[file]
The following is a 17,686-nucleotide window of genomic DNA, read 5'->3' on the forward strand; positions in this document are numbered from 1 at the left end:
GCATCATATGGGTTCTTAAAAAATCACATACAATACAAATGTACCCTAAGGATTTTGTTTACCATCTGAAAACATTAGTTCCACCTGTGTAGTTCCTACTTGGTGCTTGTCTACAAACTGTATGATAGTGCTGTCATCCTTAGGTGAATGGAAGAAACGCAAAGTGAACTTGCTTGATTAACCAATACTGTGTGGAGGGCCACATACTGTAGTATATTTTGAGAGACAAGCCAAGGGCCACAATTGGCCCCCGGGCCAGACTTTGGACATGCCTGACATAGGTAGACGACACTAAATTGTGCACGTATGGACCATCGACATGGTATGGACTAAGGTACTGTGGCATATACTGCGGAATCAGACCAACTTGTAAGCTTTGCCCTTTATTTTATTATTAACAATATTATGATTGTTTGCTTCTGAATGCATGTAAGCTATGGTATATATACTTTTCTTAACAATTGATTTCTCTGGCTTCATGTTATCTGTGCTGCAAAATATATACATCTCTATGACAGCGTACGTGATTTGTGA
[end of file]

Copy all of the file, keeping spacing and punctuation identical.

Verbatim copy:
The following is a 17,686-nucleotide window of genomic DNA, read 5'->3' on the forward strand; positions in this document are numbered from 1 at the left end:
GCATCATATGGGTTCTTAAAAAATCACATACAATACAAATGTACCCTAAGGATTTTGTTTACCATCTGAAAACATTAGTTCCACCTGTGTAGTTCCTACTTGGTGCTTGTCTACAAACTGTATGATAGTGCTGTCATCCTTAGGTGAATGGAAGAAACGCAAAGTGAACTTGCTTGATTAACCAATACTGTGTGGAGGGCCACATACTGTAGTATATTTTGAGAGACAAGCCAAGGGCCACAATTGGCCCCCGGGCCAGACTTTGGACATGCCTGACATAGGTAGACGACACTAAATTGTGCACGTATGGACCATCGACATGGTATGGACTAAGGTACTGTGGCATATACTGCGGAATCAGACCAACTTGTAAGCTTTGCCCTTTATTTTATTATTAACAATATTATGATTGTTTGCTTCTGAATGCATGTAAGCTATGGTATATATACTTTTCTTAACAATTGATTTCTCTGGCTTCATGTTATCTGTGCTGCAAAATATATACATCTCTATGACAGCGTACGTGATTTGTGA